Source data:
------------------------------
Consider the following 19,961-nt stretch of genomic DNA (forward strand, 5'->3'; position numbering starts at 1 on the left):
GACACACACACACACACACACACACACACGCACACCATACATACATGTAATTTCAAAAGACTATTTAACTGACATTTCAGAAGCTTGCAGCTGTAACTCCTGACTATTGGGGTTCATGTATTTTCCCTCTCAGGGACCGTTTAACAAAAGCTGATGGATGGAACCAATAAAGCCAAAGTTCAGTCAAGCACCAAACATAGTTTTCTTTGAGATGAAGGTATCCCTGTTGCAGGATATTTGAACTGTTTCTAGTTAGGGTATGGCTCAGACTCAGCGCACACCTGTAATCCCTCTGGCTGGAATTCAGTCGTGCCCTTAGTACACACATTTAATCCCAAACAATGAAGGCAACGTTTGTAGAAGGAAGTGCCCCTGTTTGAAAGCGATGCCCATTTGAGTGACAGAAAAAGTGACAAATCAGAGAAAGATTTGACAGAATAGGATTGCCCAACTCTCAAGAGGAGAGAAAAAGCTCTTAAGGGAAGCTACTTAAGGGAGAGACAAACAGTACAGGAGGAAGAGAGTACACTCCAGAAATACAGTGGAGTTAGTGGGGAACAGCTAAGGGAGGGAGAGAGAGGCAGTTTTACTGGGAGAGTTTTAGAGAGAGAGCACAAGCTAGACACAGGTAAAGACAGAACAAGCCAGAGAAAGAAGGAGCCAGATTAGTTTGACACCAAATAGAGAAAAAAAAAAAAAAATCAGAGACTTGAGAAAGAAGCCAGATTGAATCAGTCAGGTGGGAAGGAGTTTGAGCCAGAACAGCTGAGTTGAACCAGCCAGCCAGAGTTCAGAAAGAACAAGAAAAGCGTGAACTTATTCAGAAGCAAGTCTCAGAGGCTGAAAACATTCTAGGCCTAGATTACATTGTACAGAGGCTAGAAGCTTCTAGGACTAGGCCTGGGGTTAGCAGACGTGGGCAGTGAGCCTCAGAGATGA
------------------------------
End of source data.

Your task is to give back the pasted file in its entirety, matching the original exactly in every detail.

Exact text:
Consider the following 19,961-nt stretch of genomic DNA (forward strand, 5'->3'; position numbering starts at 1 on the left):
GACACACACACACACACACACACACACACGCACACCATACATACATGTAATTTCAAAAGACTATTTAACTGACATTTCAGAAGCTTGCAGCTGTAACTCCTGACTATTGGGGTTCATGTATTTTCCCTCTCAGGGACCGTTTAACAAAAGCTGATGGATGGAACCAATAAAGCCAAAGTTCAGTCAAGCACCAAACATAGTTTTCTTTGAGATGAAGGTATCCCTGTTGCAGGATATTTGAACTGTTTCTAGTTAGGGTATGGCTCAGACTCAGCGCACACCTGTAATCCCTCTGGCTGGAATTCAGTCGTGCCCTTAGTACACACATTTAATCCCAAACAATGAAGGCAACGTTTGTAGAAGGAAGTGCCCCTGTTTGAAAGCGATGCCCATTTGAGTGACAGAAAAAGTGACAAATCAGAGAAAGATTTGACAGAATAGGATTGCCCAACTCTCAAGAGGAGAGAAAAAGCTCTTAAGGGAAGCTACTTAAGGGAGAGACAAACAGTACAGGAGGAAGAGAGTACACTCCAGAAATACAGTGGAGTTAGTGGGGAACAGCTAAGGGAGGGAGAGAGAGGCAGTTTTACTGGGAGAGTTTTAGAGAGAGAGCACAAGCTAGACACAGGTAAAGACAGAACAAGCCAGAGAAAGAAGGAGCCAGATTAGTTTGACACCAAATAGAGAAAAAAAAAAAAAAATCAGAGACTTGAGAAAGAAGCCAGATTGAATCAGTCAGGTGGGAAGGAGTTTGAGCCAGAACAGCTGAGTTGAACCAGCCAGCCAGAGTTCAGAAAGAACAAGAAAAGCGTGAACTTATTCAGAAGCAAGTCTCAGAGGCTGAAAACATTCTAGGCCTAGATTACATTGTACAGAGGCTAGAAGCTTCTAGGACTAGGCCTGGGGTTAGCAGACGTGGGCAGTGAGCCTCAGAGATGA